Here is the 25 man roster of Best All-Star seasons from 1943-1953. Remember, if a player didn’t make the All-Star game that season, it wasn’t considered. *No All-Star game was played in 1945 due to World War II.
1953 Roy Campanella: During this 10 year period, Campanella won the MVP award twice, however his 1953 campaign was a much stronger statistical year than his 1951 one. 41 homers, 142 runs batted in and 103 runs scored were the highlights.
1950 Yogi Berra: While Berra would win MVP in 1951, the preceding year we felt he was much better posting a .322 batting average, .533 slugging percentage while scoring 116 runs.
1947 Johnny Mize: After not making the 1933-1942 team thanks to Lou Gehrig and Jimmie Foxx, Mize led the league with 51 round-trippers, 138 runs batted in, and 137 runs scored and somehow finished 3rd in the MVP voting.
1950 Walt Dropo: Dropo made the All-Star team just this one time over his 13-year career, but a .322 batting average, 34 home runs and 144 runs batted in was good enough for Rookie of the Year honors, as well as a spot on this roster.
1949 Jackie Robinson: Robinson’s first of his six All-Star team appearances was by far his best. League leading .342 batting average, 16 long balls, driving in 124 runs and 37 stolen bases.
1949 Vern Stephens: Who said Shortstops didn’t have power in the past? Stephens walloped 39 dingers, had a league high 159 RBI’s, walked 101 times to make this squad.
1948 Lou Boudreau: Maybe the games most prolific contact hitter, his other numbers were solid, .355/18/106 BA/HR/RBI but he walked 98 times and struck out just 9….that’s right 9 times in 676 plate appearances.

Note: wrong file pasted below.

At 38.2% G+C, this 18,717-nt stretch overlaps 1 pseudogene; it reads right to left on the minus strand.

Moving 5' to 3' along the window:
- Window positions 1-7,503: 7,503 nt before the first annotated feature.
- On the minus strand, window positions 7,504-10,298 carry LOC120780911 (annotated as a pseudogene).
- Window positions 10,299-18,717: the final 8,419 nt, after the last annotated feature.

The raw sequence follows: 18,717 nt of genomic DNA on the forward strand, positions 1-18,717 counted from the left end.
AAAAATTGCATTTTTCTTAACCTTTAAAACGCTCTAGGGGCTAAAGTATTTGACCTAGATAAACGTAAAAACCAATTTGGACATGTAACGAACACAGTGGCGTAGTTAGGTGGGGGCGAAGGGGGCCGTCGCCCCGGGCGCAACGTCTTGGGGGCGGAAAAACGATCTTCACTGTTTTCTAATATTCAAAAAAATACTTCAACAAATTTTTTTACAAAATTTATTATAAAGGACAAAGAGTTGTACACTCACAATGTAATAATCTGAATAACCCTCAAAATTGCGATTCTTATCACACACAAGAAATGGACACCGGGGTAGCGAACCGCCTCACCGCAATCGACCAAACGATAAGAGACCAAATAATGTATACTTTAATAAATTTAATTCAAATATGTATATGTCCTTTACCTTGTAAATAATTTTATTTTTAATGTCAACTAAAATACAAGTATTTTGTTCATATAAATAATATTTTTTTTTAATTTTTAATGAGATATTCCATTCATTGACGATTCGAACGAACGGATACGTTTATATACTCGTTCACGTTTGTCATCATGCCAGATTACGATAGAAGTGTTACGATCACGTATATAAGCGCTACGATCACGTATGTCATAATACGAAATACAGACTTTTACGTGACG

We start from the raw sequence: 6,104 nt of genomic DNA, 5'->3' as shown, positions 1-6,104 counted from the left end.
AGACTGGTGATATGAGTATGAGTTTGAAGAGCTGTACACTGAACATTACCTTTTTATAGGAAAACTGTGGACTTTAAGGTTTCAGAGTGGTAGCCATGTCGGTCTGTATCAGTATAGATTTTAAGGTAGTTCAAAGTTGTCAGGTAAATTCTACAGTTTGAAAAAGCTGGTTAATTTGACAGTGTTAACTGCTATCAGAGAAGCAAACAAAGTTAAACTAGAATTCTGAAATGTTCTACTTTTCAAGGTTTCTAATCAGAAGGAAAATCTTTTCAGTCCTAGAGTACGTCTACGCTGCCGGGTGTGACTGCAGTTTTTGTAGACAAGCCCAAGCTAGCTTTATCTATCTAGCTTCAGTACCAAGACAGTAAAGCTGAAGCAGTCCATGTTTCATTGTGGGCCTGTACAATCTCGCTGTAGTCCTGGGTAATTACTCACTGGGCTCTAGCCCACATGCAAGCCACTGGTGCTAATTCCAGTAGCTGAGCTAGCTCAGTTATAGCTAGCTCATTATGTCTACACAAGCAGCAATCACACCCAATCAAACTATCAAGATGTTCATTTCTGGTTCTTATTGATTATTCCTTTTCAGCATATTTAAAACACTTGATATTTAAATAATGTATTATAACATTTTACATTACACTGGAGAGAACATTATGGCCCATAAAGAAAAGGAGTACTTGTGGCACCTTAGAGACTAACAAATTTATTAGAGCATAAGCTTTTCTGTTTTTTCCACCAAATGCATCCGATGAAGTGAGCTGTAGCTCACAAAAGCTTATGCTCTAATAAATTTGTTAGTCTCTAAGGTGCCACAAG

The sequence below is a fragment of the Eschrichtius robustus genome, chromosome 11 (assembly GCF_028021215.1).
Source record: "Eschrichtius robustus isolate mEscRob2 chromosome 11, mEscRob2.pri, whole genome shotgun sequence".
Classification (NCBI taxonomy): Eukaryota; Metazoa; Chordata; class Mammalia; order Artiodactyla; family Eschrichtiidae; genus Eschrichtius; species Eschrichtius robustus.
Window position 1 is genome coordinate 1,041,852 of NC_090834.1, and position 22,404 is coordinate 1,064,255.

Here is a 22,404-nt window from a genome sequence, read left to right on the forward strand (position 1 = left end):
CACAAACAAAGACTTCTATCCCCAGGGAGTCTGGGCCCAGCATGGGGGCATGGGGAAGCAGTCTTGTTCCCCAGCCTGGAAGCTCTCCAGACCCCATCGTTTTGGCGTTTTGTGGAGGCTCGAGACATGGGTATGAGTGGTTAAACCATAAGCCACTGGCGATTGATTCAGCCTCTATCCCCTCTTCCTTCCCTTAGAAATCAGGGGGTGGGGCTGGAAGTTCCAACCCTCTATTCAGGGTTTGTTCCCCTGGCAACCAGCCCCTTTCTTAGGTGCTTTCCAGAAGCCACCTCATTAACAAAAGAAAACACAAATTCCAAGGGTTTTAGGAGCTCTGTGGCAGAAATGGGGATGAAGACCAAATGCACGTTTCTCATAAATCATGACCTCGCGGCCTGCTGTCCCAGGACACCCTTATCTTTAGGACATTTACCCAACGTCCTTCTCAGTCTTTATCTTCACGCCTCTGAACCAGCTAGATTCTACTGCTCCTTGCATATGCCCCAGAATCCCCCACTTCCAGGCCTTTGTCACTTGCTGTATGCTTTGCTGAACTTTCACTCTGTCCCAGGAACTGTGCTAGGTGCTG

1953 Al Rosen: Usually when you lead the league in 7 offensive categories and win the MVP, easily makes Rosen a choice for the team…..the 43 homers and 145 runs batted in didn’t hurt either.
1953 Eddie Mathews: Mathews belted 47 homers, drove in 135 and hit .302 in 1953, and like fellow hot corner mate Rosen, he barely beat the cutoff by having his best season in 1953.
1949 Ted Williams: Well he didn’t hit over .400 in 1949, but 150 runs scored, 39 doubles, 43 home runs, 159 runs batted in, 162 walks, .490 on base percentage, .650 slugging and 368 total bases all good enough to lead the American League makes Williams a no brainer once again.
1948 Stan Musial: Musial made the All-Star team all 10 years included for this roster so it really became down to picking which season was his best. We went with his MVP season of 1948 in which he hit .376, had a .702 slugging percentage and an OPS of 1.152.
1949 Ralph Kiner: The Pirates slugger had his best year in 1949 with a career high 54 homers, 127 runs batted in, and .658 slugging percentage.
1953 Duke Snider: Another player who gets in as this 10 year period came to a close. Snider went .336/42/126 Avg/HR/RBI in 1953. Mix in league leading totals of 132 runs scored and 370 total bases and Snider makes the squad.
1945 Tommy Holmes: Holmes led the NL with 224 hits, 47 doubles, 28 home runs and a .997 OPS in finishing 2nd in the MVP voting. Throw in 15 stolen bases and just 9 strikeouts in 636 at bats and Holmes is the teams 5th Outfielder.